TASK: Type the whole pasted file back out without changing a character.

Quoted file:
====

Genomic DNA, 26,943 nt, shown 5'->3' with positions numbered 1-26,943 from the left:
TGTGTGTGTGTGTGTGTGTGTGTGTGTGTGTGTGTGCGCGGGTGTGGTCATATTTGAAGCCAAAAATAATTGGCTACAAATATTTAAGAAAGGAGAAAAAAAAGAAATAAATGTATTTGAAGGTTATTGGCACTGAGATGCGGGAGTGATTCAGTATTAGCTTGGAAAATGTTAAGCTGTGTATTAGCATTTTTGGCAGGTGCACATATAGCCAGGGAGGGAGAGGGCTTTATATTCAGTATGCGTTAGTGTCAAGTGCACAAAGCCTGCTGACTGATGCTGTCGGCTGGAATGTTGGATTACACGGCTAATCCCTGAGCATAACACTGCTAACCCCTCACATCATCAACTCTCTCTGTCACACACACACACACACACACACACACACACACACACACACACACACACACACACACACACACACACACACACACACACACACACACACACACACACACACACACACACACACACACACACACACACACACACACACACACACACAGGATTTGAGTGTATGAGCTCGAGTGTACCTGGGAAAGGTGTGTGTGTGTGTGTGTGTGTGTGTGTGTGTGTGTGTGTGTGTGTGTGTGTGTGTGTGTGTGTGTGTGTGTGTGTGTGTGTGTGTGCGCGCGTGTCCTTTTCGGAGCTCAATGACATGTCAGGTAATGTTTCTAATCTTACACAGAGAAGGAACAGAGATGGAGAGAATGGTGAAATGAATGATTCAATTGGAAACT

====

Genomic DNA, 26,943 nt, shown 5'->3' with positions numbered 1-26,943 from the left:
TGTGTGTGTGTGTGTGTGTGTGTGTGTGTGTGTGTGCGCGGGTGTGGTCATATTTGAAGCCAAAAATAATTGGCTACAAATATTTAAGAAAGGAGAAAAAAAAGAAATAAATGTATTTGAAGGTTATTGGCACTGAGATGCGGGAGTGATTCAGTATTAGCTTGGAAAATGTTAAGCTGTGTATTAGCATTTTTGGCAGGTGCACATATAGCCAGGGAGGGAGAGGGCTTTATATTCAGTATGCGTTAGTGTCAAGTGCACAAAGCCTGCTGACTGATGCTGTCGGCTGGAATGTTGGATTACACGGCTAATCCCTGAGCATAACACTGCTAACCCCTCACATCATCAACTCTCTCTGTCACACACACACACACACACACACACACACACACACACACACACACACACACACACACACACACACACACACACACACACACACACACACACACACACACACACACACACACACACACACACACACACACACACACACACACACACAGGATTTGAGTGTATGAGCTCGAGTGTACCTGGGAAAGGTGTGTGTGTGTGTGTGTGTGTGTGTGTGTGTGTGTGTGTGTGTGTGTGTGTGTGTGTGTGTGTGTGTGTGTGTGTGTGTGTGTGTGCGCGCGTGTCCTTTTCGGAGCTCAATGACATGTCAGGTAATGTTTCTAATCTTACACAGAGAAGGAACAGAGATGGAGAGAATGGTGAAATGAATGATTCAATTGGAAACT